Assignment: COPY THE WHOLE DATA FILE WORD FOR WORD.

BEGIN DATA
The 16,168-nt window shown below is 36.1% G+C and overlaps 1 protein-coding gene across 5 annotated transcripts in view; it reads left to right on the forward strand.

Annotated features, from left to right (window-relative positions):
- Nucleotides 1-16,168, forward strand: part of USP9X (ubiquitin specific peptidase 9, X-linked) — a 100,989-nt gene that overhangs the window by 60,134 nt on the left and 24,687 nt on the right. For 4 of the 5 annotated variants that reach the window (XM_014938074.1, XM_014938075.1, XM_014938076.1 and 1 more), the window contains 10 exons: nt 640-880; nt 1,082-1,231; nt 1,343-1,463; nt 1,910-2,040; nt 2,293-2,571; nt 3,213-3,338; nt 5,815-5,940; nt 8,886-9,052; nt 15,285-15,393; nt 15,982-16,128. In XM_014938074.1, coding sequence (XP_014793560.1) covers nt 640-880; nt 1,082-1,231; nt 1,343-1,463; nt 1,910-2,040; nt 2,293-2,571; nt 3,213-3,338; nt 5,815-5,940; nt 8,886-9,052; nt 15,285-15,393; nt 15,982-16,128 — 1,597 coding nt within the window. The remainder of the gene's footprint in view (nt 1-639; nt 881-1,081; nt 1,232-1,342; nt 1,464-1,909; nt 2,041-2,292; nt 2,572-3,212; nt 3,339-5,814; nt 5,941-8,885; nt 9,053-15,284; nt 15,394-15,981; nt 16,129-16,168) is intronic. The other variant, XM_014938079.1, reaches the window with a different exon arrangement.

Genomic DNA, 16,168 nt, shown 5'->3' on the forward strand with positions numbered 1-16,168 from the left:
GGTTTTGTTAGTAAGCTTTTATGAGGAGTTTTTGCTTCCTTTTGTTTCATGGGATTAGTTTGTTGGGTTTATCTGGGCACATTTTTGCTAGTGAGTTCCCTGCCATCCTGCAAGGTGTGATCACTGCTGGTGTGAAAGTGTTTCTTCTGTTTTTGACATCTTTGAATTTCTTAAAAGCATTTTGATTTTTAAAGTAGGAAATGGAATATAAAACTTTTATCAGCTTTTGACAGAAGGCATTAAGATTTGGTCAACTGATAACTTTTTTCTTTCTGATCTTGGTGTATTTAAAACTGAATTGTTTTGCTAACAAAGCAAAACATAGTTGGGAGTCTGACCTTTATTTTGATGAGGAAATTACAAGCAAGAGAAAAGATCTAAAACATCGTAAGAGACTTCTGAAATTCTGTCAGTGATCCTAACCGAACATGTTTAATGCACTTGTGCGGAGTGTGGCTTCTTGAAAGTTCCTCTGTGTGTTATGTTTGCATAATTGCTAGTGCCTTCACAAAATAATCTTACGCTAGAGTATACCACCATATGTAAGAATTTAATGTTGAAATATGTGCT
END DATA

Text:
The 16,168-nt window shown below is 36.1% G+C and overlaps 1 protein-coding gene across 5 annotated transcripts in view; it reads left to right on the forward strand.

Annotated features, from left to right (window-relative positions):
- Nucleotides 1-16,168, forward strand: part of USP9X (ubiquitin specific peptidase 9, X-linked) — a 100,989-nt gene that overhangs the window by 60,134 nt on the left and 24,687 nt on the right. For 4 of the 5 annotated variants that reach the window (XM_014938074.1, XM_014938075.1, XM_014938076.1 and 1 more), the window contains 10 exons: nt 640-880; nt 1,082-1,231; nt 1,343-1,463; nt 1,910-2,040; nt 2,293-2,571; nt 3,213-3,338; nt 5,815-5,940; nt 8,886-9,052; nt 15,285-15,393; nt 15,982-16,128. In XM_014938074.1, coding sequence (XP_014793560.1) covers nt 640-880; nt 1,082-1,231; nt 1,343-1,463; nt 1,910-2,040; nt 2,293-2,571; nt 3,213-3,338; nt 5,815-5,940; nt 8,886-9,052; nt 15,285-15,393; nt 15,982-16,128 — 1,597 coding nt within the window. The remainder of the gene's footprint in view (nt 1-639; nt 881-1,081; nt 1,232-1,342; nt 1,464-1,909; nt 2,041-2,292; nt 2,572-3,212; nt 3,339-5,814; nt 5,941-8,885; nt 9,053-15,284; nt 15,394-15,981; nt 16,129-16,168) is intronic. The other variant, XM_014938079.1, reaches the window with a different exon arrangement.

Genomic DNA, 16,168 nt, shown 5'->3' on the forward strand with positions numbered 1-16,168 from the left:
GGTTTTGTTAGTAAGCTTTTATGAGGAGTTTTTGCTTCCTTTTGTTTCATGGGATTAGTTTGTTGGGTTTATCTGGGCACATTTTTGCTAGTGAGTTCCCTGCCATCCTGCAAGGTGTGATCACTGCTGGTGTGAAAGTGTTTCTTCTGTTTTTGACATCTTTGAATTTCTTAAAAGCATTTTGATTTTTAAAGTAGGAAATGGAATATAAAACTTTTATCAGCTTTTGACAGAAGGCATTAAGATTTGGTCAACTGATAACTTTTTTCTTTCTGATCTTGGTGTATTTAAAACTGAATTGTTTTGCTAACAAAGCAAAACATAGTTGGGAGTCTGACCTTTATTTTGATGAGGAAATTACAAGCAAGAGAAAAGATCTAAAACATCGTAAGAGACTTCTGAAATTCTGTCAGTGATCCTAACCGAACATGTTTAATGCACTTGTGCGGAGTGTGGCTTCTTGAAAGTTCCTCTGTGTGTTATGTTTGCATAATTGCTAGTGCCTTCACAAAATAATCTTACGCTAGAGTATACCACCATATGTAAGAATTTAATGTTGAAATATGTGCT